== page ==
Invest in North Ireland, lower corporate tax


North Ireland is the smallest of the four countries that make up the United Kingdom with a relatively small population.  Out of the twelve NUTS 1 regions, its economy is the smallest and is largely based on industry, particularly ship building, rope manufacture and textiles but in the last decades, heavy industry has gradually been replaced by services. Its economy is estimated at €37.3 billion, around two thirds of the next smallest county, North East England; but with a GDP per capita that is greater than North East England and the Wales combined. The country experienced turmoil during the Troubles and it is yet to fully recover from that period.


Northern Ireland economists and politicians secured a commitment with the conservative party to produce a government paper that will examine the mechanisms for changing the corporation tax rates in the region. Its rate had been pegged at 12.5% for corporate investments. This tax rate is one of the lowest in Europe and a major selling point in attraction of firms to locate their businesses in the region. If allowed, the North will have the power to set its own corporate taxes.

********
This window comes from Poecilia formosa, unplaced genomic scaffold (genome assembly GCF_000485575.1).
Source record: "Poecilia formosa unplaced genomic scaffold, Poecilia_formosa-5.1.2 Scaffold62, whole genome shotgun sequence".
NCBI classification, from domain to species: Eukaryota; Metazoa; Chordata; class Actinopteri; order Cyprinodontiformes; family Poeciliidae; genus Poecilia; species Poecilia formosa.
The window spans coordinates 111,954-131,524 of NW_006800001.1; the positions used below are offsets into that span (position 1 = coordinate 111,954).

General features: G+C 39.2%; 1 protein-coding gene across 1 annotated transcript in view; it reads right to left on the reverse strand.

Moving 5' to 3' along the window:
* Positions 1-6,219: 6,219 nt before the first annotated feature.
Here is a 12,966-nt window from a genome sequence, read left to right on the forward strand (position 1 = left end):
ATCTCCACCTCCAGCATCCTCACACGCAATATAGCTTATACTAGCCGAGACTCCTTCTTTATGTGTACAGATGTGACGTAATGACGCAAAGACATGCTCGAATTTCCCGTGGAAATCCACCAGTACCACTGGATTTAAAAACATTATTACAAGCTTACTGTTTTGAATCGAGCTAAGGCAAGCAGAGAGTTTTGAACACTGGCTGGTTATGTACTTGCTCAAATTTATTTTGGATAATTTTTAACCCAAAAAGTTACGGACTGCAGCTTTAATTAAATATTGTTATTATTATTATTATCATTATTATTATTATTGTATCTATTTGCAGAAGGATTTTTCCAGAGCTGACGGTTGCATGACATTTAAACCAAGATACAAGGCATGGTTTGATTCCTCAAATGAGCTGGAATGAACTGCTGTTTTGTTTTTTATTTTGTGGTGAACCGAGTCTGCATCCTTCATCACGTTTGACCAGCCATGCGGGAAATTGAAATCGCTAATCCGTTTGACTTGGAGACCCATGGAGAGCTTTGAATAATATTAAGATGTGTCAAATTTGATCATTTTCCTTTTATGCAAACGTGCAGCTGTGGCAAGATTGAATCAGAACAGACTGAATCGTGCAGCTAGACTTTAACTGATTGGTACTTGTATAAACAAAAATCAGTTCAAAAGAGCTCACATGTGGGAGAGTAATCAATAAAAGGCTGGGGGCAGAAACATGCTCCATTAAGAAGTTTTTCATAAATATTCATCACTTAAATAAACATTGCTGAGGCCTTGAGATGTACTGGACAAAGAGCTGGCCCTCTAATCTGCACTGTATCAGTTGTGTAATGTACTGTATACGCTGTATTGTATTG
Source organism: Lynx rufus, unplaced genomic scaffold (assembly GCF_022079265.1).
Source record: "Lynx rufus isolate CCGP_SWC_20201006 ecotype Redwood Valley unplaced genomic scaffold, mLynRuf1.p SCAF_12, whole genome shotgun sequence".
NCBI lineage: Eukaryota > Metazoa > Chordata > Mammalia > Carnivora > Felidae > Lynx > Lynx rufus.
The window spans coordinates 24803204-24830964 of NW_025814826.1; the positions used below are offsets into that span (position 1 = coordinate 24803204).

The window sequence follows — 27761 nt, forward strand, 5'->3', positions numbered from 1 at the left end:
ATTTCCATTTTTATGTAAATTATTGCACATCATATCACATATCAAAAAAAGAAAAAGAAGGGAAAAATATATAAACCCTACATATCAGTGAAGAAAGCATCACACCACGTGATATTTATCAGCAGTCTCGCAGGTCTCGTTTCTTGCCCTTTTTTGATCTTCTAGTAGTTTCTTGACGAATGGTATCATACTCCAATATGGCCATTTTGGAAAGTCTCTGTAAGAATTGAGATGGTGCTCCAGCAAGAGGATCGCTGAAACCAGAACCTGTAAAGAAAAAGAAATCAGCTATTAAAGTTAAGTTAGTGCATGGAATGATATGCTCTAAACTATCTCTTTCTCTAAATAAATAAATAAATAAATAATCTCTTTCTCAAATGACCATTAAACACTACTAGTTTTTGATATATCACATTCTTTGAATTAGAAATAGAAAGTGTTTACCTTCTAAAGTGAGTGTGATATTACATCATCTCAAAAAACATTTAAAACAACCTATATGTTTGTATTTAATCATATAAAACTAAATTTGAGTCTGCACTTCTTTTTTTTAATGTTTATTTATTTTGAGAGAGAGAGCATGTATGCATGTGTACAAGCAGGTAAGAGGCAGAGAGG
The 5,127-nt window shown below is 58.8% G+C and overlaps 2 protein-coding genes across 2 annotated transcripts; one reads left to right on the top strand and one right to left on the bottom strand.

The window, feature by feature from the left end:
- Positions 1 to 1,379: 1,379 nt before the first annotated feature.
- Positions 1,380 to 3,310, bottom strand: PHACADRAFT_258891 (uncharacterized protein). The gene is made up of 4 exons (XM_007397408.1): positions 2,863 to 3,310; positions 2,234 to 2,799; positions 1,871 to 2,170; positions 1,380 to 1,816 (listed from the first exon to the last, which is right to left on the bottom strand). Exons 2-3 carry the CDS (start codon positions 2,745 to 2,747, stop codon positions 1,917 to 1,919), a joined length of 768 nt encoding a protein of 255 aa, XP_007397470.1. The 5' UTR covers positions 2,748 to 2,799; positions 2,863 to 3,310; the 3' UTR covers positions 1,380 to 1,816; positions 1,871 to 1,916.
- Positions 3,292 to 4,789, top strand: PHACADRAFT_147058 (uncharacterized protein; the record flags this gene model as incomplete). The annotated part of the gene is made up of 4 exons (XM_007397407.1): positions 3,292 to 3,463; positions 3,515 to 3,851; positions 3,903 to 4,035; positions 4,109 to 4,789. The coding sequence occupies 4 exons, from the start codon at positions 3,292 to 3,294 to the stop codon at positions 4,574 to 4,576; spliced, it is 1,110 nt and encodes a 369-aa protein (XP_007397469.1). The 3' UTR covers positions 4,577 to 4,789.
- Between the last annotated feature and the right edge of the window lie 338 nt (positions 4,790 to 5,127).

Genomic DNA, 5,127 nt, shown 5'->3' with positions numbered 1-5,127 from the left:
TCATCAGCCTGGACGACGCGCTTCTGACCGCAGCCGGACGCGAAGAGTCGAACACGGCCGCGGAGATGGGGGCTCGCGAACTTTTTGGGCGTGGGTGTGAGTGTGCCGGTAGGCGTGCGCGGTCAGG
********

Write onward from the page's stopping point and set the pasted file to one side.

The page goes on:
The Northern Ireland economic reform group wrote a detailed paper for the need for a Tax review. The Republic’s National Asset Management Agency (NAMA) is expected to acquire loans from five participating Irish banks with a nominal value of about €5 billion to be secured by property assets based in the region. The formation of NAMA is aimed at growing the North Ireland economy by helping new and existing businesses compete internationally and attract investments to the region. As part of the Department of trade and Enterprise, Trade and Investment; the body will provide strong government support for business by delivering its economic development strategies and the implementation of fair investment policies.


During the troubles, North Ireland had very little foreign investment but a lot has changed since the signing of the peace deal with major investments being undertaken in Belfast such as the £400 million Victoria square retail development in Belfast and the water front to cost an estimated £1 billion. Engineering is the largest subsector in the North Ireland economy with aerospace and heavy machinery being at the forefront. Bombardier Aerospace has a base in the region and is its largest industrial employer with five sites in the greater Belfast area. Other heavy manufacturing employers include DuPont, Emerson Electric, Nortel, Northbrook Technology and NACCO.